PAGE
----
Thanks, I'll try to arrang it in a matrix when I can make the measurments. My project today was just to find my DVOM...

              The motor is single phase, capacitor start, induction motor.

              It has access to four wires marked T1 through T4.

              T1/T2 and T3/T4 are connected for 115V operation, and T2/T3 are connected for 230V operation. It's manufactured by Doerr.

              Hopefully I can get some shop time tomorrow to take the resistance measurements and arrange the the matrix you describe.

              docsteve66, you hint that the dual voltage operation adds some complexity, can you elaborate if you have time?

              I played with electric motors extensively as a kid, and I have read and am reading electrical texts, I can even give rote answers regarding how electricity works...but for some reason real conceptual understanding of how the different types of motors work has eluded me. Thanks for your help.

              Ps.(I shorted the capacitor with a screwdriver across the leads as a fisrt step to taking apart the motor).

              Comment


              • #8
                ABN: man you done found and solved the complexity. if you think of the lead t1 as "plus" and the other end of the winding (t3) as minus and do same thing for t2 and t4, you will see tieing t1 to t2 and t3 to t4 is same as hooking plus to plus and minus to minus which means each winding is connected to 110 volts. The other configuration ties plus to minus and then when you conccet across 220 volts each winding "sees" 110 volts. Probably there is a "centrifugal" switch or time delay of some sort to switch the capacitor out of the circuit when the motor reaches near run speed. We need to know where those capacitor leads connet!!.

                At first glance you may have a motors not intended for reversing (the capacitor and start switch) are permenatly wired across one winding. Just cause "they" didn't intend it it to be reversible dont mean it can't be done! tell more!!!!!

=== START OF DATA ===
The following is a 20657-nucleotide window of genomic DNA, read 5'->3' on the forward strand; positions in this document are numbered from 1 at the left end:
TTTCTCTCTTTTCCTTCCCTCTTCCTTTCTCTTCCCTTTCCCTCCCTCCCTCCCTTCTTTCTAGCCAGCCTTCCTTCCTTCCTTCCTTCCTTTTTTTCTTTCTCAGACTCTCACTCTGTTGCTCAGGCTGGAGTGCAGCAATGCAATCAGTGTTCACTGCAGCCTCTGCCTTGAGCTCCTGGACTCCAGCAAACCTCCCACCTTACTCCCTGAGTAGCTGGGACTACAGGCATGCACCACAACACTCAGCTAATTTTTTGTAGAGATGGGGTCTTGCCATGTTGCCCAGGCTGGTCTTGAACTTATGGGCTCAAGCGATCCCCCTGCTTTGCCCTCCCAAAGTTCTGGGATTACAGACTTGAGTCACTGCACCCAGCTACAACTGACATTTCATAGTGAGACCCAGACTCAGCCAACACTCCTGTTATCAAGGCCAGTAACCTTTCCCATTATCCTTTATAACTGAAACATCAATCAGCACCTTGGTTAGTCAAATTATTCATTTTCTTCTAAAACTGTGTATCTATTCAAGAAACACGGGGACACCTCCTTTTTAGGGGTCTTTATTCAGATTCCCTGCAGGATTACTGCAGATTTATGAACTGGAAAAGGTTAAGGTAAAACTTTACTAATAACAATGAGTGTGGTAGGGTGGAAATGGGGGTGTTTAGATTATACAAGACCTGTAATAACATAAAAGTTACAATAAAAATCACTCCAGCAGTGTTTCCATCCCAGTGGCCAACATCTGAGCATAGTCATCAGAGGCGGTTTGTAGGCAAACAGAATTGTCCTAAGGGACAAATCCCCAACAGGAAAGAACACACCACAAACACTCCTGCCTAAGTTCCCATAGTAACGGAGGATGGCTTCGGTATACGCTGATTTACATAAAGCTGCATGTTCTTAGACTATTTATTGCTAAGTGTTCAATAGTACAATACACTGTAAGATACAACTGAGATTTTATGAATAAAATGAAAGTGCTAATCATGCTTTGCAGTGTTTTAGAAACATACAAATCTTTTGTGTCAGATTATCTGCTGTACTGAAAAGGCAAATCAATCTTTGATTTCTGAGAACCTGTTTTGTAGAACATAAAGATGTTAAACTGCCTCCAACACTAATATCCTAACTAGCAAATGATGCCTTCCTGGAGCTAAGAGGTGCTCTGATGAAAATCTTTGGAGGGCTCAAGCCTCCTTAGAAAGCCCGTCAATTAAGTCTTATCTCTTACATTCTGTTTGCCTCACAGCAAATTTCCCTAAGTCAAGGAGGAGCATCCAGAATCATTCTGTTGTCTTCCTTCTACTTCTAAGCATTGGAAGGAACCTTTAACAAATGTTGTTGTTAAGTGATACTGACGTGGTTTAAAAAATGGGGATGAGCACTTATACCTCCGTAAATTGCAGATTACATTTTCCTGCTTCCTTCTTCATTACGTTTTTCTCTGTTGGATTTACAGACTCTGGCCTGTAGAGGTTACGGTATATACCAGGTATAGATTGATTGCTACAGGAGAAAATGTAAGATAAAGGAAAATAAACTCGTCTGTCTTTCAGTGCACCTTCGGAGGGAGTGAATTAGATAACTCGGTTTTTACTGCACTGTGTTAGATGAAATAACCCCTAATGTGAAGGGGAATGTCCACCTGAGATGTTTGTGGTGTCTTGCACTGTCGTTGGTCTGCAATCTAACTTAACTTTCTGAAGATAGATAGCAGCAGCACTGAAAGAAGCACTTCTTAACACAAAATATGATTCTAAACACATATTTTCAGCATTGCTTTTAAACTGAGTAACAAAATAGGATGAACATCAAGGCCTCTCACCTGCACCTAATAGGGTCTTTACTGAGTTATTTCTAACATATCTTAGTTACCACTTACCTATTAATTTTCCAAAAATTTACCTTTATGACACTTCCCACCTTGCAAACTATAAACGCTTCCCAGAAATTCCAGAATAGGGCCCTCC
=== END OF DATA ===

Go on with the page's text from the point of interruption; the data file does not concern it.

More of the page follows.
Steve

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                • #9
                  Near me are a lot of people that have water pumps for well water because they do not have city water lines. So there are a lot of one to two horse motors on pumps. The pump seals seem to go bad eventually, but the motor is OK. Lots of two horse 3400 Rpm from pumps around cheap. Unfortunately they are not wired for reversing. I took a working cheap two HP motor apart, traced the start winding ends and reversed them. After tieing down and varnishing the wires it started and ran fine in the reverse direction. Must are flamge mounter so requires an angle mount.
                  Walt
                  toolman

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                  • #10
                    bpsbtoolman has the rest of the answer!. If there are only four wires comming out and the motor is 220/110 , you have a slight problem. actualy there are problably at least five wires to play with. THe fifth wire being the one to the start contacts.

                    The trick to all electric circuits is that every wire has two ends- not one or three, despite all apearances to the contary .
                    The other end of the wire commming off the switch and disappearing into the motor windings connects to the end of a motor lead winding some where. find it, disconnect it, and al la bpsbtoolman you can reverse it!!!!
                    Steve